US BANKS and lenders have been urged by FinCEN to focus their efforts on detecting the proceeds of Russian kleptocracy and corruption.
The agency has also provided typologies and potential indicators of kleptocracy and other forms of foreign public corruption – namely bribery, embezzlement, extortion, and the misappropriation of public assets.
The advisory highlights financial red flag indicators to assist financial institutions in preventing, detecting, and reporting suspicious transactions associated with kleptocracy and foreign public corruption.
For purposes of suspicious activity reporting, financial institutions should consider the relevant facts and circumstances of each transaction, in keeping with their risk-based approach to compliance.
“Kleptocrats and other corrupt public officials steal the public’s wealth for personal gain and use their positions of power and access to state-owned resources for their personal benefit,” the Financial Crimes Enforcement Network (FinCEN) said Thursday.
“Like other criminal actors, corrupt public officials launder the proceeds of their corruption through a variety of means, including funneling money through shell companies or by purchasing various high-end assets, such as real estate, yachts, private jets and high value art,” the agency said in a statement.
“Russia’s further invasion of Ukraine is a yet another example of how a kleptocracy like Russia—a country whose government has been characterized for years by corruption, money laundering, malign influence, sanctions evasions and armed interventions abroad—harms not only its own citizens, but those living beyond its borders,” said FinCEN Acting Director Himamauli Das.
FinCEN has identified the following financial red flag indicators:
- Transactions involving long-term government contracts consistently awarded, through an opaque selection process, to the same legal entity or entities that share similar beneficial ownership structures
- Transactions involving services provided to state-owned companies or public institutions by companies registered in high-risk jurisdictions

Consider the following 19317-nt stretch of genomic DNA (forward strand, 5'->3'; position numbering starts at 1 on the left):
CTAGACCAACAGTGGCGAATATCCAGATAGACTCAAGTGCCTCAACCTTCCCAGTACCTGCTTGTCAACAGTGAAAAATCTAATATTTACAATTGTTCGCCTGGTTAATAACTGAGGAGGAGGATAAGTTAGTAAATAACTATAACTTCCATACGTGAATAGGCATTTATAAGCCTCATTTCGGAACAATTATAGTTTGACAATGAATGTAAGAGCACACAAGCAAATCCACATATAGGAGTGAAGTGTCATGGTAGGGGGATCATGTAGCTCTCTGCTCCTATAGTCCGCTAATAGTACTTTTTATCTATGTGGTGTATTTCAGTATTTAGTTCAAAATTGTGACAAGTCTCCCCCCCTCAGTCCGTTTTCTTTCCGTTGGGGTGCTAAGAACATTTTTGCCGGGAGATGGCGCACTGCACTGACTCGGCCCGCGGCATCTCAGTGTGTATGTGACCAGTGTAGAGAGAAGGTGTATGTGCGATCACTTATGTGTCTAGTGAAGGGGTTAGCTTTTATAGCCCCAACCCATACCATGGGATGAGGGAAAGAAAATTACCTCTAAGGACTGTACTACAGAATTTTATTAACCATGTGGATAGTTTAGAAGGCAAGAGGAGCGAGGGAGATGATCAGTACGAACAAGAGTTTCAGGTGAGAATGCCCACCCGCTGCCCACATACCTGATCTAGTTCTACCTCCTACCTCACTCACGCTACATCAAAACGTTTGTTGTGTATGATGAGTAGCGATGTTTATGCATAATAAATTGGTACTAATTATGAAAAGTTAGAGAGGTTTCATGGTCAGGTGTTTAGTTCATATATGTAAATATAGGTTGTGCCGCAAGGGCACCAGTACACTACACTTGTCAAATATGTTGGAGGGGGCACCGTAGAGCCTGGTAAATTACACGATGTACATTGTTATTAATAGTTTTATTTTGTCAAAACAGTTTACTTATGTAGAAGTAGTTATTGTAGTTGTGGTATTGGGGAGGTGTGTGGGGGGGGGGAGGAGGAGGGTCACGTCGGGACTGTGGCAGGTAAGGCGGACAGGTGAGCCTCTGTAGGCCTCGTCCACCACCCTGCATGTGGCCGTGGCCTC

- Transactions involving official embassy or foreign government business conducted through personal accounts
- Transactions involving public officials related to high-value assets, such as real estate or other luxury goods, that are not commensurate with the reported source of wealth for the public official or that fall outside that individual’s normal pattern of activity or lifestyle
- Transactions involving public officials and funds moving to and from countries with which the public officials do not appear to have ties
- Use of third parties to shield the identity of foreign public officials seeking to hide the origin or ownership of funds, for example, to hide the purchase or sale of real estate
- Documents corroborating transactions involving government contracts (e.g., invoices) that include charges at substantially higher prices than market rates or that include overly simple documentation or lack traditional details (e.g., valuations for good and services).
- Transactions involving payments that do not match the total amounts set out in the underlying documentation, or that involve vague payment details or the use of old or fraudulent documentation to justify transfer of funds.
- Transactions involving fictitious email addresses and false invoices to justify payments, particularly for international transactions.
- Assets held in the name of intermediate legal entities whose beneficial owner or owners are tied to a kleptocrat or his or her family member.
“Financial institutions play a crucial role in identifying corrupt activity and associated money laundering on the part of foreign public officials and should remain vigilant and promptly report suspicious financial activity.”
Additionally, the U.S. Department of the Treasury last month launched the Kleptocracy Asset Recovery Rewards Program, which offers rewards payments for information leading to seizure, restraint, or forfeiture of assets linked to foreign government corruption, including the Government of the Russian Federation.
More information on eligibility for rewards payments and on submission of relevant information to the U.S. government can be found here. Those individuals with information are encouraged to contact Kleptocracy_Rewards@Treasury.gov or call +1 202-622-2050.